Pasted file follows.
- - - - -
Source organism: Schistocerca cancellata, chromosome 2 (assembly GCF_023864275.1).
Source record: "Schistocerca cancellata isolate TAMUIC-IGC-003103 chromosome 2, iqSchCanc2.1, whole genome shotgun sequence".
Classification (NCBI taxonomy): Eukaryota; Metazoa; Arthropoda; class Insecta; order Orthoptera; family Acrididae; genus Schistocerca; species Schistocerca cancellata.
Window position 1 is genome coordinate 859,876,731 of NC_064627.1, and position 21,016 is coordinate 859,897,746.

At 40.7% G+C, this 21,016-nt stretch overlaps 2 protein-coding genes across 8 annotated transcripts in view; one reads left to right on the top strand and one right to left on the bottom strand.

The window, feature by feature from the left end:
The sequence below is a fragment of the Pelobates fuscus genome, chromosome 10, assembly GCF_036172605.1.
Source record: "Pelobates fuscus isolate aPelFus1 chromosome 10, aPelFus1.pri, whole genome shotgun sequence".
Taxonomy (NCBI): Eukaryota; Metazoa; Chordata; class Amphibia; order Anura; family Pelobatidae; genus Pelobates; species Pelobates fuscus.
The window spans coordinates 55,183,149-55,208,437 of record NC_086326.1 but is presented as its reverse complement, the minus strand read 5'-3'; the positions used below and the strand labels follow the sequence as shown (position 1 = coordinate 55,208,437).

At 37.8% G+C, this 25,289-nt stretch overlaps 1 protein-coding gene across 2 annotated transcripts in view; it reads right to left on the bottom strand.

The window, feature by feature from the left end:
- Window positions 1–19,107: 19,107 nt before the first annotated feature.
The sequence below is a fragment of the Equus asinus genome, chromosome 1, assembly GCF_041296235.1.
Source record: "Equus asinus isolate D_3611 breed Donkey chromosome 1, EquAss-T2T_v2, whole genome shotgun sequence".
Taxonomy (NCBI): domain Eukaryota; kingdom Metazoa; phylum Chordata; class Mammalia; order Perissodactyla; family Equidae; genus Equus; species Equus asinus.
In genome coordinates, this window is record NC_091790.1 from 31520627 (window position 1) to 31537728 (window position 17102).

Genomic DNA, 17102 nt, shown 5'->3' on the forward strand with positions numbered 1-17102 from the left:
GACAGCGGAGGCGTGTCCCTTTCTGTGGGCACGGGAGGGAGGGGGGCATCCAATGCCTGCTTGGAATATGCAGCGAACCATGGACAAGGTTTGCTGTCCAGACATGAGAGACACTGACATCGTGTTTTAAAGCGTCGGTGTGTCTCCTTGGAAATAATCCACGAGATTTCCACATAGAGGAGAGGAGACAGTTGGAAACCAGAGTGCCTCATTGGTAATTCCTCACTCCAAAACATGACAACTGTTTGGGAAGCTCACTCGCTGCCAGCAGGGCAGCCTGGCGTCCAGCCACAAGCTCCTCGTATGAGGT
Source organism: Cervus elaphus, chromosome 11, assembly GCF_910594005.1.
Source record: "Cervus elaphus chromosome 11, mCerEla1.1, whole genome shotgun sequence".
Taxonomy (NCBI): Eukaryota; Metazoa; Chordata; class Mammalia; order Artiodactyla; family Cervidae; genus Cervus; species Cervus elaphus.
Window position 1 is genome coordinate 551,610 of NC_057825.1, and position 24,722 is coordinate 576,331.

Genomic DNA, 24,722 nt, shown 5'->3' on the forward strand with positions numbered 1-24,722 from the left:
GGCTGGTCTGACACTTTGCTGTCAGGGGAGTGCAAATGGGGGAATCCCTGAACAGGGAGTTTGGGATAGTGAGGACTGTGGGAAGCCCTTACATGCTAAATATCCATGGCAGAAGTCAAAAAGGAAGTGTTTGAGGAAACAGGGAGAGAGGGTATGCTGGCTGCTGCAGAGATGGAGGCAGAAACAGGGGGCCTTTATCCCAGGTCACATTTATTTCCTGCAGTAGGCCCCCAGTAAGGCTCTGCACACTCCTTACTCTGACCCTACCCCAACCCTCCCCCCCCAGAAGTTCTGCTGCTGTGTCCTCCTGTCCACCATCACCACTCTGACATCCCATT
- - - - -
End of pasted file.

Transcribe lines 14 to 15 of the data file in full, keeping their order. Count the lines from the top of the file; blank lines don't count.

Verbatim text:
The sequence below is a fragment of the Equus asinus genome, chromosome 1, assembly GCF_041296235.1.
Source record: "Equus asinus isolate D_3611 breed Donkey chromosome 1, EquAss-T2T_v2, whole genome shotgun sequence".